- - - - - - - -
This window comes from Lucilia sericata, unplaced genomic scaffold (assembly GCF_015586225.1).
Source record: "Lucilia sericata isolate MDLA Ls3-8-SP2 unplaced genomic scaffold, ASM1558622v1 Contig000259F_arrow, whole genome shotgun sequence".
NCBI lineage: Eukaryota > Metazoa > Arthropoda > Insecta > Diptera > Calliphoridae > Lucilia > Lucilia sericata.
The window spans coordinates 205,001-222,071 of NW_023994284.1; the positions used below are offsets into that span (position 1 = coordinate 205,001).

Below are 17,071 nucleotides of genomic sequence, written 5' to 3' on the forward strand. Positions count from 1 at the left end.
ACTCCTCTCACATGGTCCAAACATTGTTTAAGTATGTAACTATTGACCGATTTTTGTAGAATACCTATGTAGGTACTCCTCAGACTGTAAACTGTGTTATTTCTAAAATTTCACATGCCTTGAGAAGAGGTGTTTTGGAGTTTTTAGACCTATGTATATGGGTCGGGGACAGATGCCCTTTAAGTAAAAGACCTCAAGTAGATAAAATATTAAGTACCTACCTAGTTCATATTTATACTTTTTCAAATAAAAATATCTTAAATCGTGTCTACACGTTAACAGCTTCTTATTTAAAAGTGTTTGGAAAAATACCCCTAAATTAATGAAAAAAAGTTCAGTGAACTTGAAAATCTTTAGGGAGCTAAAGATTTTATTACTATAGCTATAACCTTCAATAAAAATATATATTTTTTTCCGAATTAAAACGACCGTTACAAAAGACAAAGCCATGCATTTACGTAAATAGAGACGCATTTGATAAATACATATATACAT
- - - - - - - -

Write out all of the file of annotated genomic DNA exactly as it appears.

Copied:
This window comes from Lucilia sericata, unplaced genomic scaffold (assembly GCF_015586225.1).
Source record: "Lucilia sericata isolate MDLA Ls3-8-SP2 unplaced genomic scaffold, ASM1558622v1 Contig000259F_arrow, whole genome shotgun sequence".
NCBI lineage: Eukaryota > Metazoa > Arthropoda > Insecta > Diptera > Calliphoridae > Lucilia > Lucilia sericata.
The window spans coordinates 205,001-222,071 of NW_023994284.1; the positions used below are offsets into that span (position 1 = coordinate 205,001).

Below are 17,071 nucleotides of genomic sequence, written 5' to 3' on the forward strand. Positions count from 1 at the left end.
ACTCCTCTCACATGGTCCAAACATTGTTTAAGTATGTAACTATTGACCGATTTTTGTAGAATACCTATGTAGGTACTCCTCAGACTGTAAACTGTGTTATTTCTAAAATTTCACATGCCTTGAGAAGAGGTGTTTTGGAGTTTTTAGACCTATGTATATGGGTCGGGGACAGATGCCCTTTAAGTAAAAGACCTCAAGTAGATAAAATATTAAGTACCTACCTAGTTCATATTTATACTTTTTCAAATAAAAATATCTTAAATCGTGTCTACACGTTAACAGCTTCTTATTTAAAAGTGTTTGGAAAAATACCCCTAAATTAATGAAAAAAAGTTCAGTGAACTTGAAAATCTTTAGGGAGCTAAAGATTTTATTACTATAGCTATAACCTTCAATAAAAATATATATTTTTTTCCGAATTAAAACGACCGTTACAAAAGACAAAGCCATGCATTTACGTAAATAGAGACGCATTTGATAAATACATATATACAT